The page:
There are fewer children living in poverty in P.E.I., but one activist thinks the numbers aren’t going down fast enough.

The P.E.I. Coalition for a Poverty Eradication Strategy and the MacKillop Centre for Social Justice released their annual child poverty report card Tuesday.

Mary Boyd, the report card’s author, said Canada has seen its poverty rate drop over the years, but the overall number of children living in poverty has gone up because the population has grown.

The latest numbers are in and they are concerning when it comes to child poverty in the Maritimes.

All three provinces are at or above the national average.

The good news is, there are plenty of efforts on the ground to change all of that, but it continues to be a difficult battle.

A lot has changed over the last 30 years, but one thing that hasn’t changed enough is Canada’s still-staggering number of children living below the poverty line.

A national report card on child and family poverty in Canada spanning 30 years says that one in five children are living in poverty, with rates exceptionally high for children of Indigenous and First Nation heritage.

Campaign 2000, a non-partisan network of organizations focused on ending childhood and family poverty, released the report card entitled “Child and Family Poverty 30 Years Later.” It provides an analysis of childhood and family poverty in the country using the most recent data available, creating a picture of the status of childhood poverty in 2019.

Toronto City Hall loves a good crackdown, now and again. Crackdowns are easy. They get headlines. Everyone looks busy and productive. Mayor John Tory in particular is known for requesting (entirely justified) towing sprees against illegally parked delivery trucks. But the sprees happen on pre-announced dates, so as not to upset anyone too much or solve the problem too quickly.

There was a different kind of crackdown Tuesday, this one ostensibly directed by city staff. Those affected quite rightly had 15 days’ notice that the city intended to dismantle an encampment under a bridge in the Rosedale Valley — a forested ravine with a busy two-lane road at the bottom of it — that a few people called home for lack of any other.

Mark LeBlanc and his staff and volunteers at the Vestiaire St-Joseph food bank in Shediac typically serve 600 people from their region each month, but in December that number rose to over 700.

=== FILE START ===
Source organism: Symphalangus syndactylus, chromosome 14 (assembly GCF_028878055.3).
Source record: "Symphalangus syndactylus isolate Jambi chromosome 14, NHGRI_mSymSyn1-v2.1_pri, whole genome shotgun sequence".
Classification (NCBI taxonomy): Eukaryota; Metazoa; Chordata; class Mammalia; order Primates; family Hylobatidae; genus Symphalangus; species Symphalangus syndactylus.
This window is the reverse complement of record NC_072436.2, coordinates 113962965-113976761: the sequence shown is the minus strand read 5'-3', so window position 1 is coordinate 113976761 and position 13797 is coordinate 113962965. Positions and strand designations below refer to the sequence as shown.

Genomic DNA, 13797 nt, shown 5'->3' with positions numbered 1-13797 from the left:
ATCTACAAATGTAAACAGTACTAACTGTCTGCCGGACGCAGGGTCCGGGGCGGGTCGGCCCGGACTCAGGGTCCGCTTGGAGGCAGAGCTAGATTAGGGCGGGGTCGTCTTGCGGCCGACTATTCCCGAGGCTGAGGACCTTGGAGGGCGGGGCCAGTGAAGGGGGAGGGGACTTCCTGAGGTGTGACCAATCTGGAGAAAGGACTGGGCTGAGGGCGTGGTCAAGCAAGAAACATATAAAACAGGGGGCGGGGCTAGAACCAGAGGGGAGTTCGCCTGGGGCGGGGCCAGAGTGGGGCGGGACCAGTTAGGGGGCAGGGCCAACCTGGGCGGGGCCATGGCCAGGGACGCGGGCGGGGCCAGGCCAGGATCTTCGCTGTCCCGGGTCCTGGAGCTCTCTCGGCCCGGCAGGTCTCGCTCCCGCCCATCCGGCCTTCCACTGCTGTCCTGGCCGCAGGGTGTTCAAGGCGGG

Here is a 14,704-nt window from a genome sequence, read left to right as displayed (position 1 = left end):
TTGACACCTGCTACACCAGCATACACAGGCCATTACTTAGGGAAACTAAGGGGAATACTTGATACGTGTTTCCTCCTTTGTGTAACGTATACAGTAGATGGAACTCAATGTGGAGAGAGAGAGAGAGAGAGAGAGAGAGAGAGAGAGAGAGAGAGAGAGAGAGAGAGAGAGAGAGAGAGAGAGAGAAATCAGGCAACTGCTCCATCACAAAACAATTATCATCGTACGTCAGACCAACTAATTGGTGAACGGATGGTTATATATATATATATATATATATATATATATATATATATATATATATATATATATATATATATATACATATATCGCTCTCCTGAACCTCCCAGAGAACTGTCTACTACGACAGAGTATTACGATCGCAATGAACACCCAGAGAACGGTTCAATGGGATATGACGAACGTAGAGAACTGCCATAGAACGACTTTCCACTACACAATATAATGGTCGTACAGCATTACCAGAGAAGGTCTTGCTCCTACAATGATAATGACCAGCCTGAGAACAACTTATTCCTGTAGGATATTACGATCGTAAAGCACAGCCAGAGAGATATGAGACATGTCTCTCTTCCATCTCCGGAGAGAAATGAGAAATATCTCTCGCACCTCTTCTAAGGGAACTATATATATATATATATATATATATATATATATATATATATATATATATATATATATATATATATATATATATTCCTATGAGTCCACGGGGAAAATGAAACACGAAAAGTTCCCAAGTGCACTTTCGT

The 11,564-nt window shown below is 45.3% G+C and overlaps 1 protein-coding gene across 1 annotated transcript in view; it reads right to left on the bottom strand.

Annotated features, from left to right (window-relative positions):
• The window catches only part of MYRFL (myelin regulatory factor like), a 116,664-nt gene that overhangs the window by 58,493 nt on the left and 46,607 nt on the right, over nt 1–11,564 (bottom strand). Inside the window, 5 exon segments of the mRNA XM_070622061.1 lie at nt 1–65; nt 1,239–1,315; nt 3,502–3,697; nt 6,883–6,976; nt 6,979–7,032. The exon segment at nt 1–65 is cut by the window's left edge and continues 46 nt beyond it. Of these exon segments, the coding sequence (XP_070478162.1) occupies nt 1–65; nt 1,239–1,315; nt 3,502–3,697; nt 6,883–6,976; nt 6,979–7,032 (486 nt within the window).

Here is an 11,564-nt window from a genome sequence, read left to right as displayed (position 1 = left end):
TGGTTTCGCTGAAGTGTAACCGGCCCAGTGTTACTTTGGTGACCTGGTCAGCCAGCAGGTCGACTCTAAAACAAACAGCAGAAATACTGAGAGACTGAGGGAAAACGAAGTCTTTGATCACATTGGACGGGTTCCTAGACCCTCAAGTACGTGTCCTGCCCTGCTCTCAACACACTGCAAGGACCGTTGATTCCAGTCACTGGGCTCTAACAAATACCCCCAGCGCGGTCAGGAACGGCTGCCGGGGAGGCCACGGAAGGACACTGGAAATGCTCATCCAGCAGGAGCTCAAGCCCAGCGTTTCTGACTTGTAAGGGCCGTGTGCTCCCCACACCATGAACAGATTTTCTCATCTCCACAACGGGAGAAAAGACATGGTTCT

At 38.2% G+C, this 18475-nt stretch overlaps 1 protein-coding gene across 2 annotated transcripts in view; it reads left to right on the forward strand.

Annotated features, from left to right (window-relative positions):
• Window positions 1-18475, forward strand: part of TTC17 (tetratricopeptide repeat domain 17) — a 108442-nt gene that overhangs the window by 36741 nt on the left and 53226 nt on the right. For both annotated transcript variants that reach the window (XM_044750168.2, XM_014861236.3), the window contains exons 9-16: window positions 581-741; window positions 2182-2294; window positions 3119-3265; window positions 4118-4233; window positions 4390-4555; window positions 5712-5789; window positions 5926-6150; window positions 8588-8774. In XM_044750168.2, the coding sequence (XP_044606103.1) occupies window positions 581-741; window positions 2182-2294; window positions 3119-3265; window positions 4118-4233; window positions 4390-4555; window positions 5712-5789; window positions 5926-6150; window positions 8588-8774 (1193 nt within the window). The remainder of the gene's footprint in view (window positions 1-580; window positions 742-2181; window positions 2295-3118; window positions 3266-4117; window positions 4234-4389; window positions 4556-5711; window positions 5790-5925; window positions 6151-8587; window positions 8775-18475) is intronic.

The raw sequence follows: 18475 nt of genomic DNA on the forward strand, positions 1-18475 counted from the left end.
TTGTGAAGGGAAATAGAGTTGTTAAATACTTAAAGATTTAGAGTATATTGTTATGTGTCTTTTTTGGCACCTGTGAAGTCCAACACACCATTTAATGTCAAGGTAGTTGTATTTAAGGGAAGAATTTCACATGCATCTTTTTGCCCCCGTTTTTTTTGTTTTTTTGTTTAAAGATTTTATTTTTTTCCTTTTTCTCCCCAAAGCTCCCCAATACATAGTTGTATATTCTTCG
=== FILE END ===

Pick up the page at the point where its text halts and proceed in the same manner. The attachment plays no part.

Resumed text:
As executive director of the non-profit, which also offers a teaching kitchen and family resource centre, LeBlanc said the trend is “disturbing,” especially when you look more closely at the people who are in need.

“When you start looking at the numbers and breaking it down — children become a shocking number.”

In Toronto and across Canada, homelessness has reached proportions that no rational and just society would tolerate and it constitutes an emergency situation. The Trump Administration, seeing levels of destitution in California that are producing social dislocation, is preparing for a brutal crackdown on the homeless. We would do well to understand how close we are in Toronto to a comparable situation. The political agenda of austerity and social cutbacks is getting worse, the extreme commodification of housing continues to drive up rents and forces people onto the streets and, globally, conditions of economic downturn are unfolding. As more and more people are rendered homeless, the kind of incarceration option that Trump favours will undoubtedly enter into the plans of the more centrist representatives of the neoliberal order.

The deficit obsession of 2010-2015 did permanent damage.

A decade ago, the world was living in the aftermath of the worst economic crisis since the 1930s. Financial markets had stabilized, but the real economy was still in terrible shape, with around 40 million European and North American workers unemployed.

Fortunately, economists had learned a lot from the experience of the Great Depression. In particular, they knew that fiscal austerity — slashing government spending in an attempt to balance the budget — is a really bad idea in a depressed economy.

Unfortunately, policymakers on both sides of the Atlantic spent the first half of the 2010s doing exactly what both theory and history told them not to do. And this wrong turn on policy cast a long shadow, economically and politically. In particular, the deficit obsession of 2010-2015 helped set the stage for the current crisis of democracy.